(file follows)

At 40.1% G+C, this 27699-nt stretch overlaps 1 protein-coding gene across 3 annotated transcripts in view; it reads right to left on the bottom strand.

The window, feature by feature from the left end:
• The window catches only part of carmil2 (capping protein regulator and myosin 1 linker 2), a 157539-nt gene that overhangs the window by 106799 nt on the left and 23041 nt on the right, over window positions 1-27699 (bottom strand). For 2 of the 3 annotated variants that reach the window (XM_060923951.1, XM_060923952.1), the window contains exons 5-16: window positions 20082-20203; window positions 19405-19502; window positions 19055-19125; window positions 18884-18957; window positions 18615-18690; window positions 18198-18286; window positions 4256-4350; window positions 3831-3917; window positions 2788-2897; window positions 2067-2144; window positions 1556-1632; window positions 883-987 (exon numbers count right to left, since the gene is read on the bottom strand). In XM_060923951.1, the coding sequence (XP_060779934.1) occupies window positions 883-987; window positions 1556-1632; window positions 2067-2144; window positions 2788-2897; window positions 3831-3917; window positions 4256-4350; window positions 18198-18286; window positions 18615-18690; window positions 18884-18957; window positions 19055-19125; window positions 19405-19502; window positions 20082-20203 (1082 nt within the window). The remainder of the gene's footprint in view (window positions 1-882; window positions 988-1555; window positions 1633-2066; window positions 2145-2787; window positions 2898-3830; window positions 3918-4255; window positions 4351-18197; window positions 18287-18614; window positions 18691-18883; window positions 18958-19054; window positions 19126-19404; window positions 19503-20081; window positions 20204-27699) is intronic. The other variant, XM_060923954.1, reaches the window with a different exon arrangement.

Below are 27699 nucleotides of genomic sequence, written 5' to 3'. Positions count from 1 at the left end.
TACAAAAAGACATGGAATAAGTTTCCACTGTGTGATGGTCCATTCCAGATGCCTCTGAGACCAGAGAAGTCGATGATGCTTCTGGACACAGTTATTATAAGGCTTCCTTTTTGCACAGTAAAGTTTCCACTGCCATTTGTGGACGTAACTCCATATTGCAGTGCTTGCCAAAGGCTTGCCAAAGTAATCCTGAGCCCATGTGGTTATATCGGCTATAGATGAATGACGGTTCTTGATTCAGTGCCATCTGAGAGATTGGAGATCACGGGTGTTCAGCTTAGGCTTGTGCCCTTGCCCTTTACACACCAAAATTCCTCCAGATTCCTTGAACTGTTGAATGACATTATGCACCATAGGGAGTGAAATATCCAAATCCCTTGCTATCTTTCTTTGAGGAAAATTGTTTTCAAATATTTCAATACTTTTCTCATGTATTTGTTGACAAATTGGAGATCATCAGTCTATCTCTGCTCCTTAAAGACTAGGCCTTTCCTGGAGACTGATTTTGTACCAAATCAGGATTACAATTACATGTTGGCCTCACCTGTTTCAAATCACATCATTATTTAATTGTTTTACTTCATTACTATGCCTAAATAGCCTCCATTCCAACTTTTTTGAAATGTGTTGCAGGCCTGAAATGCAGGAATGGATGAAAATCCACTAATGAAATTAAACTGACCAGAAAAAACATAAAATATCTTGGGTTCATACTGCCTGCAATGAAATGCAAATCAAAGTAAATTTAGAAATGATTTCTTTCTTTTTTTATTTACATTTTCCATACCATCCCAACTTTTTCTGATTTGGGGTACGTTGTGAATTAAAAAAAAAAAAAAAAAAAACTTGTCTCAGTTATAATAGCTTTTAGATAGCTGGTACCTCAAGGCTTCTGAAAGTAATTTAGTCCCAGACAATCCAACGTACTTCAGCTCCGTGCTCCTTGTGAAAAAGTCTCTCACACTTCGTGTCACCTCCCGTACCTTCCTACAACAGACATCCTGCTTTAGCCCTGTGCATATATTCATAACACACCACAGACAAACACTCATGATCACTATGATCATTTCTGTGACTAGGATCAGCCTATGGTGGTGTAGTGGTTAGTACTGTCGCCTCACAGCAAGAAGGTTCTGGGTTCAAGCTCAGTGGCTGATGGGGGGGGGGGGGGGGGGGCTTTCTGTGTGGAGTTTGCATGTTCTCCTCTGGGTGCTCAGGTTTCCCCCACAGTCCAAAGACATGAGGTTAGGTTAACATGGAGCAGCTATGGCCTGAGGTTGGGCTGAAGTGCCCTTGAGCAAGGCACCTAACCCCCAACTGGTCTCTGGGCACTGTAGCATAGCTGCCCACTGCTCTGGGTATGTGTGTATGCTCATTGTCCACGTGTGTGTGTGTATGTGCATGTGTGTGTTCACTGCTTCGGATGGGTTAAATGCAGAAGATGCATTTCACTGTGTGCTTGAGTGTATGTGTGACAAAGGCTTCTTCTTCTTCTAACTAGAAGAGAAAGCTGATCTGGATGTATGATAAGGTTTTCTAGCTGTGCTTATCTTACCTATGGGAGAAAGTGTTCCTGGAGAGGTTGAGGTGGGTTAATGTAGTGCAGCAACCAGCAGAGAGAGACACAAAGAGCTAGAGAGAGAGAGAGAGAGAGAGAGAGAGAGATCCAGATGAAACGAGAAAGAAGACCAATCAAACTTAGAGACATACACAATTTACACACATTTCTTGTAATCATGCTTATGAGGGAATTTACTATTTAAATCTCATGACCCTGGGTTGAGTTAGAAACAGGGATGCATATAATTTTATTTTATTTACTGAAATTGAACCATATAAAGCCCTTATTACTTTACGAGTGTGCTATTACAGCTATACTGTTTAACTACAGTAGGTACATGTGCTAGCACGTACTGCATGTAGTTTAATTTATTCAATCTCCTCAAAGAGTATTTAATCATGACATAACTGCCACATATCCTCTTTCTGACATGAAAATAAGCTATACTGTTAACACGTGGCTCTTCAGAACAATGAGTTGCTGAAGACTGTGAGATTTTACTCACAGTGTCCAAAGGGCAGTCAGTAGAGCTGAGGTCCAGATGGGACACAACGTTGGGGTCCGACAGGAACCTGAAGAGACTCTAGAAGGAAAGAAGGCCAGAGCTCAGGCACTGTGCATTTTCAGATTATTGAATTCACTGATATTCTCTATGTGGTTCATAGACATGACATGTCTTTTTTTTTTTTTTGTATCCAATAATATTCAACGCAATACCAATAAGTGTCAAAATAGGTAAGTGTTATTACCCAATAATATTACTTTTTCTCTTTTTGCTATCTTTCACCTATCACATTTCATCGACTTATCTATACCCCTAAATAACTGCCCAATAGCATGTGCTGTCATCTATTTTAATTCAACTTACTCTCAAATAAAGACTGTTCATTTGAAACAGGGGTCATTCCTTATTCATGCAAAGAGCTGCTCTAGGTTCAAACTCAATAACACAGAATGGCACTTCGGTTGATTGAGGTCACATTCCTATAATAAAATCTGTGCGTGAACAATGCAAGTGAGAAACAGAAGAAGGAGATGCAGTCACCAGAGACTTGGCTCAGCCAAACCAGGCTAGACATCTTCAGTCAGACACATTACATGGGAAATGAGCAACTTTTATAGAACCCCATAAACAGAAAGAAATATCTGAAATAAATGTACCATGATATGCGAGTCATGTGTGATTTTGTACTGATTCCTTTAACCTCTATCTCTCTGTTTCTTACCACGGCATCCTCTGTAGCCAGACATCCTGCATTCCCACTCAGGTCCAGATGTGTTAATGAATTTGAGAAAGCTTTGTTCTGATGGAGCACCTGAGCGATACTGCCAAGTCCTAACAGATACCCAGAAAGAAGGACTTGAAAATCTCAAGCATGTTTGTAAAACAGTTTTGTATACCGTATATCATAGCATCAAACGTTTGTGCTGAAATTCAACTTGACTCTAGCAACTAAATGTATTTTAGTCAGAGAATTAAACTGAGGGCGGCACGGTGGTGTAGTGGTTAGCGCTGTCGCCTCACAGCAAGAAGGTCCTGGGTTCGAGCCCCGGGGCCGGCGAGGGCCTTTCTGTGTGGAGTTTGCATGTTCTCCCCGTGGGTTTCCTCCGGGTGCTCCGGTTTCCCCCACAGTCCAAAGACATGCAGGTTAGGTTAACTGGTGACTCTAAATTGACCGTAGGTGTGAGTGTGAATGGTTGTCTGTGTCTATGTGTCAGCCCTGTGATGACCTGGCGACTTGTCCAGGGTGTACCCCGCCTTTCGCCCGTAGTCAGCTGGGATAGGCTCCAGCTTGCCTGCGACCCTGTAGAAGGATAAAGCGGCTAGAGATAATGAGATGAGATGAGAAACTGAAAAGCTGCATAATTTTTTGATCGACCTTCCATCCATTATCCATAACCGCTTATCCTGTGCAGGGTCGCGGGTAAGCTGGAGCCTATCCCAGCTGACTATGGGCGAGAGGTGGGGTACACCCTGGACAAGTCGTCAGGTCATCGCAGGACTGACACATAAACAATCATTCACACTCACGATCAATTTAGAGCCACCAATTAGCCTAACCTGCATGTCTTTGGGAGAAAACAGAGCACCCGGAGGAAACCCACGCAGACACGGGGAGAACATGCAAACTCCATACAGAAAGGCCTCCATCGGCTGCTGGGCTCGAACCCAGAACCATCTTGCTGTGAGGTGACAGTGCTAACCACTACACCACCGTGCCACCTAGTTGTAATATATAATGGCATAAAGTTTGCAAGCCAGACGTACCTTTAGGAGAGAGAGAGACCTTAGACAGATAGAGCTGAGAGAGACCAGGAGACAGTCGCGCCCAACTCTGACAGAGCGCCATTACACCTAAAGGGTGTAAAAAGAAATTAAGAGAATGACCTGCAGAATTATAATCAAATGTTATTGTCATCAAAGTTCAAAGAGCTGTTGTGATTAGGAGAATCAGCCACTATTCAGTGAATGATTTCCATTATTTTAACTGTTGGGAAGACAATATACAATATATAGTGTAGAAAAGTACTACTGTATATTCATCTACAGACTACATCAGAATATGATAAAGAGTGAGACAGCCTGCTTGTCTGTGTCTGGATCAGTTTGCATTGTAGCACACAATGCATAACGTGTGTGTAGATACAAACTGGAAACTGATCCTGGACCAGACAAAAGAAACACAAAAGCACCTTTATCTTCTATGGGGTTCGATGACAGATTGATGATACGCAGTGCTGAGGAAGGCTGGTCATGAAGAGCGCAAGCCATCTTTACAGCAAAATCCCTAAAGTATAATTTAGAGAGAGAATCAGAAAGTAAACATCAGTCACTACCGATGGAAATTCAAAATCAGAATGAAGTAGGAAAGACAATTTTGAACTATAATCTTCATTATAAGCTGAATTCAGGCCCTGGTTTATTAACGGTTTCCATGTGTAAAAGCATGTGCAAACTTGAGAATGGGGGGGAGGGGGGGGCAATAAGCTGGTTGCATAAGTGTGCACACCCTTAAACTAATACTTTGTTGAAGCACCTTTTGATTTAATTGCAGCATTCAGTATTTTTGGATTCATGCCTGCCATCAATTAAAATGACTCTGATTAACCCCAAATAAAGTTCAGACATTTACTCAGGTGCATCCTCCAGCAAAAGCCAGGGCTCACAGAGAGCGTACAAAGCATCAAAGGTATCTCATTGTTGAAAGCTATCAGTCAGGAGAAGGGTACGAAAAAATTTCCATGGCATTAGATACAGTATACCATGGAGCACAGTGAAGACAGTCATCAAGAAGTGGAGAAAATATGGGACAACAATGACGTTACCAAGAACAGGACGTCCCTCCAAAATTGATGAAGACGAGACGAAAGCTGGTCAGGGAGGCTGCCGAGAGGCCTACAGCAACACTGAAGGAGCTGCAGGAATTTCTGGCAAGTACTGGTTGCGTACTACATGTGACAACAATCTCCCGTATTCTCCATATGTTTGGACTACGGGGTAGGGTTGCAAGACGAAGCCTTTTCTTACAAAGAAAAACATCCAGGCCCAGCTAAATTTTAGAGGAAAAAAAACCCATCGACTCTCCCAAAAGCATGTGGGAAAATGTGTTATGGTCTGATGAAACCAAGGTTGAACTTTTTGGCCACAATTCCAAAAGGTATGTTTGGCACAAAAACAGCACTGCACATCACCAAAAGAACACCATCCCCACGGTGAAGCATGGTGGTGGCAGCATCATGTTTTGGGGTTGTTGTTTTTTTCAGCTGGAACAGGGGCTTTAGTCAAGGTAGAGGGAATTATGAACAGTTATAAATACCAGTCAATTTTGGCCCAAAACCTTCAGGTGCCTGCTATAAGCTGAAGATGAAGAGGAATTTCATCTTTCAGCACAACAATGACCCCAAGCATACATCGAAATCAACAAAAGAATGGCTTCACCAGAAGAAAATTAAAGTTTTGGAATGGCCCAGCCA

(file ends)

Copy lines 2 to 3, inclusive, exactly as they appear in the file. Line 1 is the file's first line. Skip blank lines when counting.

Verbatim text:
The window, feature by feature from the left end:
• The window catches only part of carmil2 (capping protein regulator and myosin 1 linker 2), a 157539-nt gene that overhangs the window by 106799 nt on the left and 23041 nt on the right, over window positions 1-27699 (bottom strand). For 2 of the 3 annotated variants that reach the window (XM_060923951.1, XM_060923952.1), the window contains exons 5-16: window positions 20082-20203; window positions 19405-19502; window positions 19055-19125; window positions 18884-18957; window positions 18615-18690; window positions 18198-18286; window positions 4256-4350; window positions 3831-3917; window positions 2788-2897; window positions 2067-2144; window positions 1556-1632; window positions 883-987 (exon numbers count right to left, since the gene is read on the bottom strand). In XM_060923951.1, the coding sequence (XP_060779934.1) occupies window positions 883-987; window positions 1556-1632; window positions 2067-2144; window positions 2788-2897; window positions 3831-3917; window positions 4256-4350; window positions 18198-18286; window positions 18615-18690; window positions 18884-18957; window positions 19055-19125; window positions 19405-19502; window positions 20082-20203 (1082 nt within the window). The remainder of the gene's footprint in view (window positions 1-882; window positions 988-1555; window positions 1633-2066; window positions 2145-2787; window positions 2898-3830; window positions 3918-4255; window positions 4351-18197; window positions 18287-18614; window positions 18691-18883; window positions 18958-19054; window positions 19126-19404; window positions 19503-20081; window positions 20204-27699) is intronic. The other variant, XM_060923954.1, reaches the window with a different exon arrangement.